drugs and flying
The word "drug" evokes
an image in the minds of many people far different from its actual
medical meaning. Because of current concern over drug abuse, the term
"drug" is often interpreted to mean marijuana, heroin, LSD,
barbiturates, or amphetamines. Actually, a drug is any chemical compound
administered to produce a specific effect on the body.
The illicit use of the
"psychoactive drugs" (mentioned above) which distort the mental process,
hardly needs to be discussed here. Certainly no responsible pilot would
consider mixing any of these drugs with flying.
medications taken for minor ailments can also jeopardize safe flight by
their subtle or unpredictable effects on the pilot. This includes both
prescribed medications and over-the-counter medicines. Even the simplest
of home remedies should be suspect, including aspirin, cold tablets,
cough mixtures, and laxatives.
Recent studies of
aircraft accidents suggest that certain categories of drugs may have
side effects which contribute to pilot error, and hence to accidents.
1. Antihistamines: a group of drugs widely prescribed and readily
available for sufferers of hay fever and other allergies. Drowsiness is
a common side effect.
2. Tranquilizers: a variety of agents
usually prescribed for nervousness and hypertension. These, too, may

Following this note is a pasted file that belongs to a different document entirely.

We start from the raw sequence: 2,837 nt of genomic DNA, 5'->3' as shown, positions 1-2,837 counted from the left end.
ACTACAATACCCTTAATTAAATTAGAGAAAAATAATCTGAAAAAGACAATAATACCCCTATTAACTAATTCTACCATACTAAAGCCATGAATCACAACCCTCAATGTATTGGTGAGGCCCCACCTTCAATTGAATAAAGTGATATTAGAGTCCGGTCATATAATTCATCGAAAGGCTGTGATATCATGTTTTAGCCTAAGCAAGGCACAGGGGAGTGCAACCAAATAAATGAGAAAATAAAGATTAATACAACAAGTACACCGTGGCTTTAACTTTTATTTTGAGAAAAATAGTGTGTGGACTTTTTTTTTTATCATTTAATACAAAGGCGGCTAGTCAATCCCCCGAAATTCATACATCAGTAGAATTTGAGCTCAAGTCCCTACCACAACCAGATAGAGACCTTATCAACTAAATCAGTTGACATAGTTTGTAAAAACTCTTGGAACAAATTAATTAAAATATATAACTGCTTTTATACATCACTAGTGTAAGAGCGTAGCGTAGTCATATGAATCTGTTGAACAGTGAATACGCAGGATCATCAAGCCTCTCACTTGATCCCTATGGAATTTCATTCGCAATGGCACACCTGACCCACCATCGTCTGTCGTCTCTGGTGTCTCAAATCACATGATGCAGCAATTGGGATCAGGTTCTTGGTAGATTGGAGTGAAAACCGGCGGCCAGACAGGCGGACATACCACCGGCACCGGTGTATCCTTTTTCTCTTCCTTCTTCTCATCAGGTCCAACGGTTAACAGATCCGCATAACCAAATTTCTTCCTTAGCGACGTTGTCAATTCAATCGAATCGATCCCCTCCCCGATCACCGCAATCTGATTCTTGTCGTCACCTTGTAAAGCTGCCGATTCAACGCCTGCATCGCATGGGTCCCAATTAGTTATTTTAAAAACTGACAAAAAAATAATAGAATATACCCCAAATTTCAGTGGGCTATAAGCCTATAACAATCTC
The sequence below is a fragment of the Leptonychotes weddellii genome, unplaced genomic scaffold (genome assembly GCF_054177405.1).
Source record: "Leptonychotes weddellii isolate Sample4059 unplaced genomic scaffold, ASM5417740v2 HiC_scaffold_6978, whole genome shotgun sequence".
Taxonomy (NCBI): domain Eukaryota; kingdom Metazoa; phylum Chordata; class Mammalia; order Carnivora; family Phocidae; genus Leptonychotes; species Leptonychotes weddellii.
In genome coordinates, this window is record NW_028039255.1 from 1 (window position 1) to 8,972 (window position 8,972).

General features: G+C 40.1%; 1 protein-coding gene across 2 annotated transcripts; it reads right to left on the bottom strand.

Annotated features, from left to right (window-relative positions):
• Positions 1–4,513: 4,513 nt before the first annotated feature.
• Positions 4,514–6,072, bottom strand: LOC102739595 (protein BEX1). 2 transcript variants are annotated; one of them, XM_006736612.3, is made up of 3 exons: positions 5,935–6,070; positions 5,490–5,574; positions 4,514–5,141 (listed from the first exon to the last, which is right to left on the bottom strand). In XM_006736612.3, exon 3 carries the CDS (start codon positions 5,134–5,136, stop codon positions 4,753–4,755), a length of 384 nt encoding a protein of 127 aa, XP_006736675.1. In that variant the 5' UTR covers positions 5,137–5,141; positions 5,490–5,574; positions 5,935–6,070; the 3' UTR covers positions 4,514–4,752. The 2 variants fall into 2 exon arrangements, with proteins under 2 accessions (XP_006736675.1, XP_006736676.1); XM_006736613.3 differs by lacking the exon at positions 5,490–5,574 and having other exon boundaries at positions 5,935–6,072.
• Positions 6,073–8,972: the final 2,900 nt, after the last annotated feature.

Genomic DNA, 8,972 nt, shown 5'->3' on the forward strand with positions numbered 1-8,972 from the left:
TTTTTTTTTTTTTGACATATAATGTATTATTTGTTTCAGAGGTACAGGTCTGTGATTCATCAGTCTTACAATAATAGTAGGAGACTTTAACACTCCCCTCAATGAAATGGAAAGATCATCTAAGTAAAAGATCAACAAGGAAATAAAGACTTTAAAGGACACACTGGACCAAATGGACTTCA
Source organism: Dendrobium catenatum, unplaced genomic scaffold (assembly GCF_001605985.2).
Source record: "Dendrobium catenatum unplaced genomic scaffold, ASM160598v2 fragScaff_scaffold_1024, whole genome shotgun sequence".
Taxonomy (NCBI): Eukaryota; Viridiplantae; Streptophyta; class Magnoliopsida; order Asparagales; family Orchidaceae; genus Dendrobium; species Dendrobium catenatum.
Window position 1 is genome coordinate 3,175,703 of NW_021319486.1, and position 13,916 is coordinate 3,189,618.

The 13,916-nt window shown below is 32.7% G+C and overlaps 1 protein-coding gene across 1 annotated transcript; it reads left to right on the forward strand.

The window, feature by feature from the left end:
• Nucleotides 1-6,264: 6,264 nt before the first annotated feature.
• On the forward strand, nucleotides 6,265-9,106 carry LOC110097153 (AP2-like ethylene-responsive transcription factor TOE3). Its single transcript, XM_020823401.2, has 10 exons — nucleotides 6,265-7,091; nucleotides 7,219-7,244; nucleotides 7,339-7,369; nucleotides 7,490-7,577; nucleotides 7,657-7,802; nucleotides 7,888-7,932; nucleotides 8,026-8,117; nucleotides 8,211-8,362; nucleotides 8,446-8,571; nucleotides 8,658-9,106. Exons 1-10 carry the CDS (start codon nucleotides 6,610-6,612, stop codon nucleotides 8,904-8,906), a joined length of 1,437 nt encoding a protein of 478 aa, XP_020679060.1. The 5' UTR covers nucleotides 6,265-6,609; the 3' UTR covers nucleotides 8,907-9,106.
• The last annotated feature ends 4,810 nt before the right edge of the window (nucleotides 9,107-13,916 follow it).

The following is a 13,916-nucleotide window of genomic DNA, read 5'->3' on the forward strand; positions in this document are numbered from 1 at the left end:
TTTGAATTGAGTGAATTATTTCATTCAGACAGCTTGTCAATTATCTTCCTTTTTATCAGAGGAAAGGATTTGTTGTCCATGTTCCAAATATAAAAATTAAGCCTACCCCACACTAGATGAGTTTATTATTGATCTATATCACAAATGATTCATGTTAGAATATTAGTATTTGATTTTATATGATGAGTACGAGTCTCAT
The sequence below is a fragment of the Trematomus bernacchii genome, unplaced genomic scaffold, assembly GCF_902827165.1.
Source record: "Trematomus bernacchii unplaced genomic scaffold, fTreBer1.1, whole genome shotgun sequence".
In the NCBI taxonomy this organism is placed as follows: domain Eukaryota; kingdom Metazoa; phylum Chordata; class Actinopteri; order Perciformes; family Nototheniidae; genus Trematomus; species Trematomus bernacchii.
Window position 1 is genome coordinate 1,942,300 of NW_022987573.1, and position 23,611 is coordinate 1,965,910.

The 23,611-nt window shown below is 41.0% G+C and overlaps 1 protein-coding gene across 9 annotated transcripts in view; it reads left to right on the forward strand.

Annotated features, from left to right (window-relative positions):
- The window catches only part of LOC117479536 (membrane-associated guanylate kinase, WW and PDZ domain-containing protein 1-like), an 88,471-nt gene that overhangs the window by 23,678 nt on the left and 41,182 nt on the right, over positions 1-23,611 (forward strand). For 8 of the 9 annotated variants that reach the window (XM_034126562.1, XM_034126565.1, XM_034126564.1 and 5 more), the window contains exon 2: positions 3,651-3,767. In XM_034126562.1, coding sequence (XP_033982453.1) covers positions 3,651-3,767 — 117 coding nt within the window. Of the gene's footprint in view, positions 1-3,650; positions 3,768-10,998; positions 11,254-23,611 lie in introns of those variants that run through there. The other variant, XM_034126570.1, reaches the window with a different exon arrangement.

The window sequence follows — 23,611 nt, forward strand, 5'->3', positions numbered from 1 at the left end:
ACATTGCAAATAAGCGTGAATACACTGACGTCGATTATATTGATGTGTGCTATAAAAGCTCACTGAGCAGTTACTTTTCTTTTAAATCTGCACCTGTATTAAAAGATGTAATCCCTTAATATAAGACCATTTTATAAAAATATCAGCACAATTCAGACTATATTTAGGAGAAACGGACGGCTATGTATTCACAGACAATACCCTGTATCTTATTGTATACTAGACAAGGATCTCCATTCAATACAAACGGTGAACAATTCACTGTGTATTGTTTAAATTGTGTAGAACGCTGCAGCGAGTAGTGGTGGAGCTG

3. Reducing agents and "pep" pills: a
class of drugs generally containing amphetamines. They can produce a
feeling of high spirits and false confidence, while actually crippling
one's judgment and leading to reckless errors.
4. Barbiturates, nerve tonics, and pain
killers: a broad category of medications intended primarily to relieve
anxiety or reduce pain. These drugs generally suppress mental alertness.
dangers which may accompany pill taking are:
1. Drug allergies: An allergic response
to a drug can arise unexpectedly and dramatically, disabling a pilot in
2. Unexpected side reactions: Different
people may react in different ways to the same medication. For example,
a drug which has no significant side effects in most individuals may, in
a few, produce nausea or vertigo.
3. Change of effect: High-altitude flying
or "G" forces have been observed to change the effect of some
4. Effect of drug combinations: Two drugs
taken at the same time occasionally cancel each other out, render each
other more potent, or cause a side reaction not experienced with either
medicine alone. For example, dangerously high blood pressure has
resulted from the use of nose sprays by person taking antidepressants at
the same time. Even eating some foods in combination with certain
medicines has produced dangerous conditions.
You should be just as
cautious with over-the-counter remedies as with prescription
medications. If you are uncertain about taking a particular medicine
before or during flight, consult your AME or your personal physician.
Remember, too, that the
need for medicine implies the presence of an illness. And if you are
ill, you have no more business in the air than a rough-running engine.
The safest rule is to take no medicine before or during flight without
consulting your AME. Not only might the medication dull your alertness -
it might suppress the symptoms of your illness, making you feel better
than you really are. No pilot flies as well when his system is run down,
even by a cold.
The pilot who flies
while ill or while taking disqualifying medication is violating FAR Part
61.45. Most important, however, he is unnecessarily jeopardizing his own
and his passengers' safety.